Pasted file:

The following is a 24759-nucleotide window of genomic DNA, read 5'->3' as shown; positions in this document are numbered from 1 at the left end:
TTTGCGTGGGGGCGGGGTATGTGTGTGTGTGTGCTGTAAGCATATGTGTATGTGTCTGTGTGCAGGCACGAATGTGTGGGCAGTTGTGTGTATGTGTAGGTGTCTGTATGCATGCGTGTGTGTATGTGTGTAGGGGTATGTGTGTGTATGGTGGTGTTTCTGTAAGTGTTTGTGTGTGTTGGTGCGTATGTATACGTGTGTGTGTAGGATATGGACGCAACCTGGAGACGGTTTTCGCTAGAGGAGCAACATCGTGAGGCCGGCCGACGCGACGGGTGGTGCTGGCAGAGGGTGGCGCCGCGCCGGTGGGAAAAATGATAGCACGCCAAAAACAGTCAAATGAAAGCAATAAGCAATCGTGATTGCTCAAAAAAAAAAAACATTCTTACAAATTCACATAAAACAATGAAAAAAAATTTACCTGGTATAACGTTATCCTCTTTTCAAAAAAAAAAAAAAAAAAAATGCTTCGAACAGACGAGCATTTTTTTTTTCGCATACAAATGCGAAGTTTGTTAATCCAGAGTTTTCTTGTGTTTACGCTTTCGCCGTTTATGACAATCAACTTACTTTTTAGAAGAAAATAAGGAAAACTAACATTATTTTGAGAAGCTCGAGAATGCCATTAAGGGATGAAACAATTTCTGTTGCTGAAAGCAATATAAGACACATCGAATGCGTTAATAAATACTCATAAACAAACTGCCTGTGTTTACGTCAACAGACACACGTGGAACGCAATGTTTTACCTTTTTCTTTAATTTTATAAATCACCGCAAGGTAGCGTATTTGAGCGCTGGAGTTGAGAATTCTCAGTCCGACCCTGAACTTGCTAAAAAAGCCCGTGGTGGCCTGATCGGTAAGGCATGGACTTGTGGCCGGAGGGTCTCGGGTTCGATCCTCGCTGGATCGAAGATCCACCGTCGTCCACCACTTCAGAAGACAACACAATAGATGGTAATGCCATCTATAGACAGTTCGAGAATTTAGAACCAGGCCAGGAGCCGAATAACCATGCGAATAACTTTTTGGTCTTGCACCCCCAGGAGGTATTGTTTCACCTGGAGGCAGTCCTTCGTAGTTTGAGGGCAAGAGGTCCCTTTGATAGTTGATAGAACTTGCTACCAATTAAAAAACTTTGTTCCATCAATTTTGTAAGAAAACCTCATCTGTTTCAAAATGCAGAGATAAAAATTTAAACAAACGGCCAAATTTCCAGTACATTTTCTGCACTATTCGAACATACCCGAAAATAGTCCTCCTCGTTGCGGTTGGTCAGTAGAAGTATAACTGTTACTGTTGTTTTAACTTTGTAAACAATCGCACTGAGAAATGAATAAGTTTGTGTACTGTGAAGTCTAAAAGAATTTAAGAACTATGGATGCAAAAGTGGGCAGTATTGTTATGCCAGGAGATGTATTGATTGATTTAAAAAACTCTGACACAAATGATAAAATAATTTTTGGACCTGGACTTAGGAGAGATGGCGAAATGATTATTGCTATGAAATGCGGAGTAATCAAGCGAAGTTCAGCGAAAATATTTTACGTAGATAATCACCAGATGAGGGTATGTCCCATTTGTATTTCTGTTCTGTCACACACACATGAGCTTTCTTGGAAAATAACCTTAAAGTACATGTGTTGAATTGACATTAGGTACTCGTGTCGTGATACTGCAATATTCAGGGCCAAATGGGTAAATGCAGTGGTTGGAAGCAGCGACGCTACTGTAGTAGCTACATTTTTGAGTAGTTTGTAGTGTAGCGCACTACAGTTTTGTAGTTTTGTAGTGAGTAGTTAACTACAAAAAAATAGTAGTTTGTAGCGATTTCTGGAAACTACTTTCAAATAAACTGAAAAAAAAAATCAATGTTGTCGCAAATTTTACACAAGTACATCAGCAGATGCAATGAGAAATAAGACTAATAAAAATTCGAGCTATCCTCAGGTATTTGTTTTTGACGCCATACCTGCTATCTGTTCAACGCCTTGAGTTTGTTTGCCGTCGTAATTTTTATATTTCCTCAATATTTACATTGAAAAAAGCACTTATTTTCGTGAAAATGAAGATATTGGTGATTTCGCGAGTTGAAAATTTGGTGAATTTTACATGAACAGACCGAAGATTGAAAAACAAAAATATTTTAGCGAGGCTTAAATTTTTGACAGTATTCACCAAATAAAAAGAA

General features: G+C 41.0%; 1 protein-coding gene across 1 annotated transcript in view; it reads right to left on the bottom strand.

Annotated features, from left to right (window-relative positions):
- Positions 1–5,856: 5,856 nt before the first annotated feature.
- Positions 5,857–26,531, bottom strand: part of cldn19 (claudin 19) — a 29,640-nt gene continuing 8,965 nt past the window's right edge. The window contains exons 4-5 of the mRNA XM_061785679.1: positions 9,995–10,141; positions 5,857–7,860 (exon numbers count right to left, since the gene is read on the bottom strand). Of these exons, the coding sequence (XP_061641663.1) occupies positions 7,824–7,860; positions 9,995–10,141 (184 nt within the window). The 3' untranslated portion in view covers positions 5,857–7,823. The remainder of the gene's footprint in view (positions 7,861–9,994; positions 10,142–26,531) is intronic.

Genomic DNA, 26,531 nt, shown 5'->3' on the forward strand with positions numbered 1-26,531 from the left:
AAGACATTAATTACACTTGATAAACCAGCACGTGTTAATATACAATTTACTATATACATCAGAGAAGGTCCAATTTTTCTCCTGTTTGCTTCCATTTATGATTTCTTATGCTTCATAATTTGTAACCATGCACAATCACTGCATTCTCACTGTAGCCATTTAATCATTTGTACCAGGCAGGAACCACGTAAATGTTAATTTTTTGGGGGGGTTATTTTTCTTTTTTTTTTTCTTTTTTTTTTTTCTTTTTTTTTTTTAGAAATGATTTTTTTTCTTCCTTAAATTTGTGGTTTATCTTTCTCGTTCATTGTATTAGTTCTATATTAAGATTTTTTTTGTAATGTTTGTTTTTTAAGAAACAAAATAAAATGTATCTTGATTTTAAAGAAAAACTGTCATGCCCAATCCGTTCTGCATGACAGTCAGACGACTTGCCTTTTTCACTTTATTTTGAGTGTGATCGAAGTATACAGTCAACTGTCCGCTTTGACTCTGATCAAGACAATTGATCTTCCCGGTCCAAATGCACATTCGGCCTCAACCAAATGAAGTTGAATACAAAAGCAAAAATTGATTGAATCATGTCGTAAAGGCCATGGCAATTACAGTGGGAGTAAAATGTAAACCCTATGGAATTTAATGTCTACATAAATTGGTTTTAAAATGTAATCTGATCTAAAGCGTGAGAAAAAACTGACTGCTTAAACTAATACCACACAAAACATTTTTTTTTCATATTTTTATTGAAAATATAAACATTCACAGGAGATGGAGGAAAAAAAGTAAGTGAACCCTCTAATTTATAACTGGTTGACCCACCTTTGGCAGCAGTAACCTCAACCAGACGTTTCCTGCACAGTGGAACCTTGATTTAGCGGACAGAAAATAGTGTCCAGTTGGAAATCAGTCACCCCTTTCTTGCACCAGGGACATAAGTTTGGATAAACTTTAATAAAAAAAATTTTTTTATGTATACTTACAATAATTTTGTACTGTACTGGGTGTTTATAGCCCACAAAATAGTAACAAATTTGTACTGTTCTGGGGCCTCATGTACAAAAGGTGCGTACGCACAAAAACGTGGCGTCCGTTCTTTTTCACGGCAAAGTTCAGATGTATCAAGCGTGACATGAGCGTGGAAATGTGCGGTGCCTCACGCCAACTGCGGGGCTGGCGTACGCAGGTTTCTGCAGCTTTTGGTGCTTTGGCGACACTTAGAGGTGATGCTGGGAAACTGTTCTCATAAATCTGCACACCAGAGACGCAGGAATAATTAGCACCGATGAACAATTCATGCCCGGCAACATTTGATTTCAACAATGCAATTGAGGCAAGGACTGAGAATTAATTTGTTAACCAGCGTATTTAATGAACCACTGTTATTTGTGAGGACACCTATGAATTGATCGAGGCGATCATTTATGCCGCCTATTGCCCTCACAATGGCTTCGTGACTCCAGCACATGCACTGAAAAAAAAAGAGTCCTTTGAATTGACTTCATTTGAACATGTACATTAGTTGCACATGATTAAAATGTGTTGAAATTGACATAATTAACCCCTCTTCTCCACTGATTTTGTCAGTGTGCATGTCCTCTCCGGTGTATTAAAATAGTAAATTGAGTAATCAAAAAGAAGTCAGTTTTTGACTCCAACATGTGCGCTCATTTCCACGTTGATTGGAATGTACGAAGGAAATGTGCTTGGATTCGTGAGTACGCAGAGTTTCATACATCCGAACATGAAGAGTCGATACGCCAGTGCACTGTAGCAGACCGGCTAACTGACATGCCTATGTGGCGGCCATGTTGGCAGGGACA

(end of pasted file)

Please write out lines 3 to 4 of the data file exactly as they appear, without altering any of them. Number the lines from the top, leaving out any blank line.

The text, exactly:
General features: G+C 41.0%; 1 protein-coding gene across 1 annotated transcript in view; it reads right to left on the bottom strand.

Annotated features, from left to right (window-relative positions):